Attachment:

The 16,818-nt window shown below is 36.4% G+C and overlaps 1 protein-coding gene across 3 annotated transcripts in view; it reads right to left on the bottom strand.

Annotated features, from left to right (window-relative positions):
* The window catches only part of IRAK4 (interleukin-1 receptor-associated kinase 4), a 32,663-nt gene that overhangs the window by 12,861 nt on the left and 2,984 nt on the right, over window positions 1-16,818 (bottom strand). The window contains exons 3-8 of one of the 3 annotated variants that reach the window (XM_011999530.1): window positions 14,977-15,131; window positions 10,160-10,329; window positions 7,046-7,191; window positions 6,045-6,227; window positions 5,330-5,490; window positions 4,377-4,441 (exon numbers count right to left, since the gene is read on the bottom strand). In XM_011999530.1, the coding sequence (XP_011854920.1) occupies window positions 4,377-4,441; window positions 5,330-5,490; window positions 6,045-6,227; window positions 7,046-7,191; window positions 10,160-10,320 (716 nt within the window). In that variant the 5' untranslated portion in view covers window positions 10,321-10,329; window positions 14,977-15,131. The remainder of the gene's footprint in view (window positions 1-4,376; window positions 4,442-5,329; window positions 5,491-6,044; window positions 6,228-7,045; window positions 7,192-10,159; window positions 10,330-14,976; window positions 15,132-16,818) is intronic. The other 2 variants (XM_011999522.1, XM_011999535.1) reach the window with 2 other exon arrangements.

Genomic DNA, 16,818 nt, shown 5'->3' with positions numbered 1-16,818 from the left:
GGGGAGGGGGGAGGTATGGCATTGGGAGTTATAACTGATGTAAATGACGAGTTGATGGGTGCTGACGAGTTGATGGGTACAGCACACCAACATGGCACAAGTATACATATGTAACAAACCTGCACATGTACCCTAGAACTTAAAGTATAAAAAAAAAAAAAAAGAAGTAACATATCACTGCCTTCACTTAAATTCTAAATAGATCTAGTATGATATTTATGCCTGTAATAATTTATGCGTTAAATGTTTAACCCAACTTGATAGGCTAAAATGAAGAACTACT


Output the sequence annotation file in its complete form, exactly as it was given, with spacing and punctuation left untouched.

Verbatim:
The 16,818-nt window shown below is 36.4% G+C and overlaps 1 protein-coding gene across 3 annotated transcripts in view; it reads right to left on the bottom strand.

Annotated features, from left to right (window-relative positions):
* The window catches only part of IRAK4 (interleukin-1 receptor-associated kinase 4), a 32,663-nt gene that overhangs the window by 12,861 nt on the left and 2,984 nt on the right, over window positions 1-16,818 (bottom strand). The window contains exons 3-8 of one of the 3 annotated variants that reach the window (XM_011999530.1): window positions 14,977-15,131; window positions 10,160-10,329; window positions 7,046-7,191; window positions 6,045-6,227; window positions 5,330-5,490; window positions 4,377-4,441 (exon numbers count right to left, since the gene is read on the bottom strand). In XM_011999530.1, the coding sequence (XP_011854920.1) occupies window positions 4,377-4,441; window positions 5,330-5,490; window positions 6,045-6,227; window positions 7,046-7,191; window positions 10,160-10,320 (716 nt within the window). In that variant the 5' untranslated portion in view covers window positions 10,321-10,329; window positions 14,977-15,131. The remainder of the gene's footprint in view (window positions 1-4,376; window positions 4,442-5,329; window positions 5,491-6,044; window positions 6,228-7,045; window positions 7,192-10,159; window positions 10,330-14,976; window positions 15,132-16,818) is intronic. The other 2 variants (XM_011999522.1, XM_011999535.1) reach the window with 2 other exon arrangements.

Genomic DNA, 16,818 nt, shown 5'->3' with positions numbered 1-16,818 from the left:
GGGGAGGGGGGAGGTATGGCATTGGGAGTTATAACTGATGTAAATGACGAGTTGATGGGTGCTGACGAGTTGATGGGTACAGCACACCAACATGGCACAAGTATACATATGTAACAAACCTGCACATGTACCCTAGAACTTAAAGTATAAAAAAAAAAAAAAAGAAGTAACATATCACTGCCTTCACTTAAATTCTAAATAGATCTAGTATGATATTTATGCCTGTAATAATTTATGCGTTAAATGTTTAACCCAACTTGATAGGCTAAAATGAAGAACTACT